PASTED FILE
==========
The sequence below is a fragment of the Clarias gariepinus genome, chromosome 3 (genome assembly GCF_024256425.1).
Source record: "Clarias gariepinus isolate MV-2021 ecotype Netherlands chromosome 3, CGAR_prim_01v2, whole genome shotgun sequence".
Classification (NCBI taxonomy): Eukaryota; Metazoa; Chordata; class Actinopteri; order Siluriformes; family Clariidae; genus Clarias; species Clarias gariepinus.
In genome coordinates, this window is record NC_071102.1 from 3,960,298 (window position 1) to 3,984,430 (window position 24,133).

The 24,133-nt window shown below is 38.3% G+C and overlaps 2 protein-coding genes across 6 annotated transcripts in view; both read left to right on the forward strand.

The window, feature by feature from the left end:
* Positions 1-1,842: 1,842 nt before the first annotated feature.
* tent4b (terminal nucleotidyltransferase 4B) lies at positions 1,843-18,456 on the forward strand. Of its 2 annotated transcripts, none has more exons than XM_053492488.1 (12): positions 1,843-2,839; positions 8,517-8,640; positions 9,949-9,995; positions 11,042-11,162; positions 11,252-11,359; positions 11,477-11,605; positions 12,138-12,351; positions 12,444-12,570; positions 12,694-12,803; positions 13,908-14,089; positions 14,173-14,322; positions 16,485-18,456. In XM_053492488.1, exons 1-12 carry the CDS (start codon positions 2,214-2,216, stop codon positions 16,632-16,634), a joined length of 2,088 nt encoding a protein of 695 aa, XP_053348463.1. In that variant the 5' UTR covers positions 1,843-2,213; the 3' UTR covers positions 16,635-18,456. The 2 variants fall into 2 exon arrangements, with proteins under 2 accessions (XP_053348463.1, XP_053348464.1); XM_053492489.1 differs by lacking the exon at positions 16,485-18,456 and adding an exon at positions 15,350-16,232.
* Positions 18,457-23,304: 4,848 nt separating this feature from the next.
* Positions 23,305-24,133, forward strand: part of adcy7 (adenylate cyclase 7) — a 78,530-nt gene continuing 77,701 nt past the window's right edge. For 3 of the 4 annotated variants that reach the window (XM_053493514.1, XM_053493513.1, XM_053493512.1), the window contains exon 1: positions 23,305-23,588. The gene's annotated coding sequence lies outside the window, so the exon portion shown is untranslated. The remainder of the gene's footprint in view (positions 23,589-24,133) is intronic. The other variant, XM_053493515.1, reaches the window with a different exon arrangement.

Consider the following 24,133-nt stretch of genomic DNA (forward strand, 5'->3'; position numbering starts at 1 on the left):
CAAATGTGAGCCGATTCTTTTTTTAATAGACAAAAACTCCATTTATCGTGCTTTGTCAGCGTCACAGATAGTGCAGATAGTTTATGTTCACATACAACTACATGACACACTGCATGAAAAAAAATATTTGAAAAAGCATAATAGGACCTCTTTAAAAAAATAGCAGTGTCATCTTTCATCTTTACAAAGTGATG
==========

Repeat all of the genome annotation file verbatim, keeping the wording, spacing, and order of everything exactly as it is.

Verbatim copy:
The sequence below is a fragment of the Clarias gariepinus genome, chromosome 3 (genome assembly GCF_024256425.1).
Source record: "Clarias gariepinus isolate MV-2021 ecotype Netherlands chromosome 3, CGAR_prim_01v2, whole genome shotgun sequence".
Classification (NCBI taxonomy): Eukaryota; Metazoa; Chordata; class Actinopteri; order Siluriformes; family Clariidae; genus Clarias; species Clarias gariepinus.
In genome coordinates, this window is record NC_071102.1 from 3,960,298 (window position 1) to 3,984,430 (window position 24,133).

The 24,133-nt window shown below is 38.3% G+C and overlaps 2 protein-coding genes across 6 annotated transcripts in view; both read left to right on the forward strand.

The window, feature by feature from the left end:
* Positions 1-1,842: 1,842 nt before the first annotated feature.
* tent4b (terminal nucleotidyltransferase 4B) lies at positions 1,843-18,456 on the forward strand. Of its 2 annotated transcripts, none has more exons than XM_053492488.1 (12): positions 1,843-2,839; positions 8,517-8,640; positions 9,949-9,995; positions 11,042-11,162; positions 11,252-11,359; positions 11,477-11,605; positions 12,138-12,351; positions 12,444-12,570; positions 12,694-12,803; positions 13,908-14,089; positions 14,173-14,322; positions 16,485-18,456. In XM_053492488.1, exons 1-12 carry the CDS (start codon positions 2,214-2,216, stop codon positions 16,632-16,634), a joined length of 2,088 nt encoding a protein of 695 aa, XP_053348463.1. In that variant the 5' UTR covers positions 1,843-2,213; the 3' UTR covers positions 16,635-18,456. The 2 variants fall into 2 exon arrangements, with proteins under 2 accessions (XP_053348463.1, XP_053348464.1); XM_053492489.1 differs by lacking the exon at positions 16,485-18,456 and adding an exon at positions 15,350-16,232.
* Positions 18,457-23,304: 4,848 nt separating this feature from the next.
* Positions 23,305-24,133, forward strand: part of adcy7 (adenylate cyclase 7) — a 78,530-nt gene continuing 77,701 nt past the window's right edge. For 3 of the 4 annotated variants that reach the window (XM_053493514.1, XM_053493513.1, XM_053493512.1), the window contains exon 1: positions 23,305-23,588. The gene's annotated coding sequence lies outside the window, so the exon portion shown is untranslated. The remainder of the gene's footprint in view (positions 23,589-24,133) is intronic. The other variant, XM_053493515.1, reaches the window with a different exon arrangement.

Consider the following 24,133-nt stretch of genomic DNA (forward strand, 5'->3'; position numbering starts at 1 on the left):
CAAATGTGAGCCGATTCTTTTTTTAATAGACAAAAACTCCATTTATCGTGCTTTGTCAGCGTCACAGATAGTGCAGATAGTTTATGTTCACATACAACTACATGACACACTGCATGAAAAAAAATATTTGAAAAAGCATAATAGGACCTCTTTAAAAAAATAGCAGTGTCATCTTTCATCTTTACAAAGTGATG